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$9.00 a Gallon

By Jon Kyl

At a time when the Senate should be looking at ways to reduce rising energy prices, it is considering legislation that would do the exact opposite.

As I discussed in a recent column, Congress could address the rising cost of energy that is straining Americans' budgets by increasing our oil supply, by lifting the restrictions on domestic energy exploration, and promoting economic growth, which would strengthen the dollar.

Instead, Senate Democrats have brought to the Senate floor a so-called "cap-and-trade" bill that would significantly raise gasoline prices. According to the Environmental Protection Agency (EPA), this legislation would immediately increase gas prices, which would rise by 53 cents per gallon in 2030. Twenty years after that, the increase would jump by $1.40. That's on top of whatever the price would otherwise be. With gas prices hovering around $4.00 a gallon today, this is not good news.

The Lieberman-Warner Climate Security Act (S. 3036) is intended to address global warming by regulating carbon emissions into the atmosphere. It would mandate an arbitrary limit on how much carbon-based energy could be produced in the United States. That's the "cap." But if any industry produced less than the capped amount, it would sell the difference to another company that didn't meet its cap. That's the "trade."

Cap-and-trade is actually a tax on American consumers. According to the nonpartisan Congressional Budget Office, businesses would pass on to consumers most of the $900 billion in costs imposed by a cap-and-trade system. This would be a regressive stealth tax that would hit low- and middle-income working families the hardest.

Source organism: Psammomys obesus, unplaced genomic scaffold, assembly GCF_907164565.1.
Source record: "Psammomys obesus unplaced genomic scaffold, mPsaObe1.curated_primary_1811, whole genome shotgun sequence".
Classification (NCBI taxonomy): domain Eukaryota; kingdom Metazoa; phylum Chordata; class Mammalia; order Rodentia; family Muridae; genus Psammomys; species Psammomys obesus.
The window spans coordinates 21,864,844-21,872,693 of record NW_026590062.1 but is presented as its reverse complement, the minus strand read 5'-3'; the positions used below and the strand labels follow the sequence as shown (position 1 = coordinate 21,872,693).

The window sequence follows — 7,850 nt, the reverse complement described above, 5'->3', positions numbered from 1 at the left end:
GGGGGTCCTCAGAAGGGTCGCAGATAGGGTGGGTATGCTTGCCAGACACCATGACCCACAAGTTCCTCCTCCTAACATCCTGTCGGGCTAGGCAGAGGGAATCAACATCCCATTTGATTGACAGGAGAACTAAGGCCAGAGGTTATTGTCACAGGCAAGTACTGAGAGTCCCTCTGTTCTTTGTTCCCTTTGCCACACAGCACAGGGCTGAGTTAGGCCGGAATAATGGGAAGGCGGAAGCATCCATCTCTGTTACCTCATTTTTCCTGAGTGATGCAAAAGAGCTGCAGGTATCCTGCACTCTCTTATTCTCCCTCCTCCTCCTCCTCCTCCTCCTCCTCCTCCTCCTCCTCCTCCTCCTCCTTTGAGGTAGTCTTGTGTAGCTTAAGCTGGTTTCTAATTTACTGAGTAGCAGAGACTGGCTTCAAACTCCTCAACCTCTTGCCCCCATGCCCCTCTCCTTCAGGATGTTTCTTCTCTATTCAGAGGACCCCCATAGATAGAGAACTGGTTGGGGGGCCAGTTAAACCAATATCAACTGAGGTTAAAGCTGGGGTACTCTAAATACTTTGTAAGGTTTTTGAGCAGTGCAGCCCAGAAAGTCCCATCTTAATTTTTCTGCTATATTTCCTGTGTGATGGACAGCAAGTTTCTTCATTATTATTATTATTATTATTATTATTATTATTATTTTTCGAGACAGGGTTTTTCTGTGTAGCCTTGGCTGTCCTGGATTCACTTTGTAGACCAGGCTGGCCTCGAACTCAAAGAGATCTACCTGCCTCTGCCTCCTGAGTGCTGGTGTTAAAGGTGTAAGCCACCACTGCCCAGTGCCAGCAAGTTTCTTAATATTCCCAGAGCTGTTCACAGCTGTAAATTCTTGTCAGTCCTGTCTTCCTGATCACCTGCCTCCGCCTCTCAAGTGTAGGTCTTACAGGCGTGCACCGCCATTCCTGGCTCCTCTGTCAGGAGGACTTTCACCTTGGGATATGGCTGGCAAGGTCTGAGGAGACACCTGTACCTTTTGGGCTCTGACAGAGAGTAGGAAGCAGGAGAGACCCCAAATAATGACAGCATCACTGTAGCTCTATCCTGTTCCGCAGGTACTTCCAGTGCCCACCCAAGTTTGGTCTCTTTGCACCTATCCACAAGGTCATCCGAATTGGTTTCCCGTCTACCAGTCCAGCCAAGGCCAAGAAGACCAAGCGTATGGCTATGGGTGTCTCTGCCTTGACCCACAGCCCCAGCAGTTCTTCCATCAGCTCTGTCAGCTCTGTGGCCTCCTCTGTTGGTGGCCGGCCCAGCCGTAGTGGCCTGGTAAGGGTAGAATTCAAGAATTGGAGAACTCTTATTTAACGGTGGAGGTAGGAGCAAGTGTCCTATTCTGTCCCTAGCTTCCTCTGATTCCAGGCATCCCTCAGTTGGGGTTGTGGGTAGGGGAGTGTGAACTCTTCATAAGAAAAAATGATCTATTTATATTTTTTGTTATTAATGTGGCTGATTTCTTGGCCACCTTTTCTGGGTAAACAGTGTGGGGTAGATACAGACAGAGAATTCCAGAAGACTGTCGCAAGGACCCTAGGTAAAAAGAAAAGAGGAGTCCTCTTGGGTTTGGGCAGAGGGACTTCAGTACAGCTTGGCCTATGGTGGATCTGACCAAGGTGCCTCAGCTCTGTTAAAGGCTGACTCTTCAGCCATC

In a recent Washington Post article, Robert Samuelson correctly points out: "The chief political virtue of cap-and-trade...is its complexity. This allows its environmental supporters to shape public perceptions in essentially deceptive ways. Cap-and-trade would act as a tax, but it's not described as a tax. It would regulate economic activity, but it's promoted as a 'free market' mechanism. Finally, it would trigger a tidal wave of influence-peddling, as lobbyists scrambled to exploit the system for different industries and localities."

The consequences of S. 3036 extend beyond energy prices, affecting economic growth and jobs. And, as for its ostensible purpose - reducing carbon emissions - it would have negligible effects.

In a recent editorial, the Wall Street Journal explains: "Trillions in assets and millions of jobs would be at the mercy of Congress and the bureaucracy, all for greenhouse gas reductions that would have a meaningless impact on global carbon emissions if China and India don't participate. And only somewhat less meaningless if they do."

In fact, a report released by the EPA indicates that even with a cap-and-trade system in place in the U.S., there would still be a net increase in carbon emissions over the next several decades.

Indeed, other cap-and-trade efforts have been unsuccessful. For example, the Kyoto Protocol - an international cap-and-trade system aimed at controlling and reducing greenhouse gases - has largely been considered a failure. The European trading system to implement Kyoto has not only failed to reduce emissions as contemplated, it has constrained growth in developed countries and has enhanced unrestricted development in countries such as China and India.

Before adopting legislation like S. 3036, Congress must quantify and compare the benefits of relatively slight - if any - reduction in greenhouse gases with the huge financial burden that would be placed on American families, who are already struggling to meet rising fuel and food prices.

Sen. Kyl serves on the Senate Finance and Judiciary committees and chairs the Senate Republican Conference. Visit his website at www.kyl.senate.gov.

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